1/4 teaspoon ground coriander

1 teaspoon dried parsley

1/8 teaspoon pepper

1 1/2 cups uncooked small or medium egg noodles

In a large soup pot or Dutch oven, melt the butter over a medium heat. Add the carrot, celery, and onion and saute until the veggies are tender, about 10 minutes. Add stock, chicken and seasonings. Bring to a boil, reduce the heat, and then add noodles. Cook 10 minutes or until noodles are tender.

NOTE: To make your own chicken stock, use the 10-lb bags of leg quarters that are often on sale in the grocery. Add carrots, celery, and onions, plus salt and pepper to your taste, when you cook them. I add a spoonful or two of chicken bouillon to increase taste. Cool the broth and the fat can be removed. This broth can be frozen, too, as well as the cooked chopped chicken.

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COUNTRY MINESTRONE

1 tablespoon olive oil

1 large onion, chopped

3 garlic cloves, minced

1 qt. beef broth

1 can (15-oz.) great northern beans, drained

2 cups chopped Italian-style tomatoes

2 cups shredded cabbage

2 large carrots, thinly sliced

1 teaspoon dried oregano

1 teaspoon dried basil

1/2 teaspoon salt

1/4 teaspoon ground pepper

1 oz. vermicelli, broken

1 small zucchini, sliced

Grated Parmesan cheese

Heat olive oil in a large non-stick pan over medium heat. Add onion and garlic and saute 5 minutes or until onion is tender. Add in broth, beans, tomatoes, cabbage, carrots, spices, and salt and pepper. Bring this to a boil and stir in the vermicelli. Reduce heat, cover and simmer until vegetables are tender — about 15 minutes. Stir in zucchini and cook, uncovered, for about 3 more minutes. Serve with a good shake of the Parmesan.

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MANHATTAN CLAM CHOWDER

2 tablespoons butter

1 large onion, chopped

2 large celery stalks, chopped

2 teaspoons chopped green bell pepper

2 garlic cloves, minced

2 cups hot water

1 large or 2 medium potatoes, cubed

1 large can (28-oz.) diced tomatoes, undrained

3 cans (6 1/2-oz. each) minced clams, undrained

1 teaspoon salt

1/2 teaspoon dried thyme

1/4 teaspoon ground pepper

Pinch cayenne pepper

2 teaspoons minced fresh parsley

In a Dutch oven, over low heat, melt the butter. Add the onion, celery, bell pepper, and garlic, and cook until the vegetables are very soft, about 20 minutes. Add the water and potato. Increase the heat to moderately high and bring the mixture to a boil; reduce the heat, cover, and simmer until the potato is tender, about 15 minutes. Stir in the tomatoes with their liquid, clams with their liquid, salt, thyme, pepper, and cayenne. Cook until the chowder is heated through; stir in the fresh parsley.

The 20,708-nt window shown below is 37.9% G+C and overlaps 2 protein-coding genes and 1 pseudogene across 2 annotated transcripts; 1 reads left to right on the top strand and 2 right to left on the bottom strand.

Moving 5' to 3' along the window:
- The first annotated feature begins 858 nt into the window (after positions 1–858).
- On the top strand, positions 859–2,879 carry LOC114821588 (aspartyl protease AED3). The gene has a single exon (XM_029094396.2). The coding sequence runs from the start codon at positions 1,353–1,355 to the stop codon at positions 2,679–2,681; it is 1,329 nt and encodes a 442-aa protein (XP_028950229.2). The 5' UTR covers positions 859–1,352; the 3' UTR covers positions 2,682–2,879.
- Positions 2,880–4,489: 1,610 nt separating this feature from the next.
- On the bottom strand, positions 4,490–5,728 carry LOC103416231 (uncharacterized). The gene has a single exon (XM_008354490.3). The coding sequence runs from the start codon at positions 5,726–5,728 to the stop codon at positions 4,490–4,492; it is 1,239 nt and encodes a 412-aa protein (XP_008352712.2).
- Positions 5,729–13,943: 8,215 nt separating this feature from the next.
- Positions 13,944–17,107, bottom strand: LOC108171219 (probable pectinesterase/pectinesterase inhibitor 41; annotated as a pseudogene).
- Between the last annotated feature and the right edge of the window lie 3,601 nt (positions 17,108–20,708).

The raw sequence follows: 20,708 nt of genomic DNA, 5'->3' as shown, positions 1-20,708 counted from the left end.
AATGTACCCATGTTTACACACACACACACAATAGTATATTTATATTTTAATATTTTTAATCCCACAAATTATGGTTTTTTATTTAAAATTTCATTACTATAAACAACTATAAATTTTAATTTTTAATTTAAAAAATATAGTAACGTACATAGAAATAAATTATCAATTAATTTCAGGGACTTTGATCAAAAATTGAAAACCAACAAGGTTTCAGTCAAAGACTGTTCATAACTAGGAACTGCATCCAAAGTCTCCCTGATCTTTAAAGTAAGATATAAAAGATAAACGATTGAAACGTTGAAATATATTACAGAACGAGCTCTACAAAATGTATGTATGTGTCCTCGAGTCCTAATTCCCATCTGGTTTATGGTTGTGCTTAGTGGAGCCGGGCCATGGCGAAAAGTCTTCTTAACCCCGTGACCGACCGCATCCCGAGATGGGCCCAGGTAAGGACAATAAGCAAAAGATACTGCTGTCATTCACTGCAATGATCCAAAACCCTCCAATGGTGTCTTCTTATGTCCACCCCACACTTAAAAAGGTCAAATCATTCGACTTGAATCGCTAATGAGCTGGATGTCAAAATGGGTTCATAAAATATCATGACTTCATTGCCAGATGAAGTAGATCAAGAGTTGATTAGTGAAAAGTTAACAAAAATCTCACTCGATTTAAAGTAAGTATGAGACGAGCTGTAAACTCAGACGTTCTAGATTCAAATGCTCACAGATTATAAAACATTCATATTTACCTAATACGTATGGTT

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PRALINES

1 cup sugar

1 cup firmly packed brown sugar

1 cup milk

8 large marshmallows

2 cups coarsely chopped pecans

2 tablespoons butter

1/2 teaspoon vanilla extract

1/4 teaspoon rum extract

1/8 teaspoon cinnamon

Combine the granulated and brown sugars, milk, and marshmallows in a heavy saucepan. Over low heat and stirring constantly, cook until marshmallows are completely melted. Increase the heat to moderate and cook, stirring occasionally, until a candy thermometer reads 234-degrees to 240-degrees (soft-ball stage). Without stirring or scraping the pan, pour the mixture into a second heavy saucepan. Add the pecans, butter, vanilla, and cinnamon. Stir rapidly until the mixture is thickened and creamy, about three minutes. Using a tablespoon, drop the mixture onto a lightly butter-greased baking sheet. Placing the pralines about 1-inch apart. Flatten each slightly and let set until the pralines are set. You will need 2 baking sheets. Store candies in an airtight container.

NOTE: Prepare pans and assemble all ingredients before starting candy.

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HOT SPICED TEA

2 cinnamon sticks

10 whole allspice

1 teaspoon whole cloves

12 cups water

12 individual tea bags

1 cup brown sugar

1 cup cranberry juice

1/3 cup orange juice

1/4 cup lemon juice

Cut a 4-inch square of double-thickness cheesecloth. Combine all spices in the center. Bring together the corners of the cheesecloth to form a bag and secure with a piece of kitchen string. In a large, nonreactive pan, over high heat, combine the water and spice bag. Bring water to a boil. Remove pan from the heat and add tea bags; cover pan and let steep 5 minutes. Remove and discard tea bags and spice bag. Stir in brown sugar until it is completely dissolved. Add the juices, stirring until the ingredients are well blended. Return pan to low heat, and gently heat the spice tea thoroughly.

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Patty Christopher is a longtime food columnist for the Parkersburg News and Sentinel.